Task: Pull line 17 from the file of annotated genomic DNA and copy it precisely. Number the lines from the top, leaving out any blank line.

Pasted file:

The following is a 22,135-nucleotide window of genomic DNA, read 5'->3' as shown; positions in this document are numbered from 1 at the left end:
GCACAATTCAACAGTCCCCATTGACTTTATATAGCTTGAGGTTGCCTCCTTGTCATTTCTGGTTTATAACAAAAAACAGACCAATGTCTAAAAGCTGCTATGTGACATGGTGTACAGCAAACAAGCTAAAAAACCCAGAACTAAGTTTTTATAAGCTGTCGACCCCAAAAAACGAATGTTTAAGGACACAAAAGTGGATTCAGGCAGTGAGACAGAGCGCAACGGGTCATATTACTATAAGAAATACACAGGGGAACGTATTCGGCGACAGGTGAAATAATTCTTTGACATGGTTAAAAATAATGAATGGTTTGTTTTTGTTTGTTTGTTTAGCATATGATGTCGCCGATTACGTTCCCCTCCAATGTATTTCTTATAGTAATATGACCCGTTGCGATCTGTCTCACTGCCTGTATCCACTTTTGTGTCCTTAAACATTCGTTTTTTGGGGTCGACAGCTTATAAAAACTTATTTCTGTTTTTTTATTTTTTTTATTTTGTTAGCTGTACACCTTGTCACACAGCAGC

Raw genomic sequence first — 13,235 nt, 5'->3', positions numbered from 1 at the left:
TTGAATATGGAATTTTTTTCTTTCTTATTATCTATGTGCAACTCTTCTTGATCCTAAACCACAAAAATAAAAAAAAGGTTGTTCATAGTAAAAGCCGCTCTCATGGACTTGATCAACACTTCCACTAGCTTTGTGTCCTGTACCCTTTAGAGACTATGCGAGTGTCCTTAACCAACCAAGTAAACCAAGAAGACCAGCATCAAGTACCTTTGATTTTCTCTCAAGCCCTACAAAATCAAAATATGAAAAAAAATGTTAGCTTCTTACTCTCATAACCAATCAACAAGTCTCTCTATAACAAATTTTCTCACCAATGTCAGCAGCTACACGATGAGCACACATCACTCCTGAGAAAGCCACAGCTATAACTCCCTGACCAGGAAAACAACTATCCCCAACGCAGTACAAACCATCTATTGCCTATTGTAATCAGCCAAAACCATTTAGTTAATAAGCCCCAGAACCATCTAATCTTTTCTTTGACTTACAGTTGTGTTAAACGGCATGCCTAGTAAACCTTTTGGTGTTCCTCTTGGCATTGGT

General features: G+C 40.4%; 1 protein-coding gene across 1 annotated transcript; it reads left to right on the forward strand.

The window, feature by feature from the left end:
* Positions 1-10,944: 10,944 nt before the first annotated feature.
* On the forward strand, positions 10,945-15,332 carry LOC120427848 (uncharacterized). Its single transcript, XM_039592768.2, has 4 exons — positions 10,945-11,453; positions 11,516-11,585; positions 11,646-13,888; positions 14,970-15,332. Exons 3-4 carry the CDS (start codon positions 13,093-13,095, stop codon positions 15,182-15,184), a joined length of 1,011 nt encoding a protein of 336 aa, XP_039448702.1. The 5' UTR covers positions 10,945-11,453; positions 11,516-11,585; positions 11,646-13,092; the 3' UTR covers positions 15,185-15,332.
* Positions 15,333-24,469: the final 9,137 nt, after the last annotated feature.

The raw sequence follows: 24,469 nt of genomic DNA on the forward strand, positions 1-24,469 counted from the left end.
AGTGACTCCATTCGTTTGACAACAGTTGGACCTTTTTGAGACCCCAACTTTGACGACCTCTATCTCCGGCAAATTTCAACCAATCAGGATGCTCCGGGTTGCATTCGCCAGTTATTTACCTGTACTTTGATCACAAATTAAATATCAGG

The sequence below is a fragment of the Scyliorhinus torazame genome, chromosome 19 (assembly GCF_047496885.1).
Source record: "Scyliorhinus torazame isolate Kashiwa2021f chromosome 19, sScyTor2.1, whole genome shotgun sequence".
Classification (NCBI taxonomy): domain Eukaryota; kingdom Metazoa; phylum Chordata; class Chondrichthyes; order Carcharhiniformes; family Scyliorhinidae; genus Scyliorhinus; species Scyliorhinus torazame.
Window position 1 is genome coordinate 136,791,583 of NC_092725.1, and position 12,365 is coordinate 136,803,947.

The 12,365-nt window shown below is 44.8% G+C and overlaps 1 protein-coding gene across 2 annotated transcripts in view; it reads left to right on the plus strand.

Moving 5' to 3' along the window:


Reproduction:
Moving 5' to 3' along the window: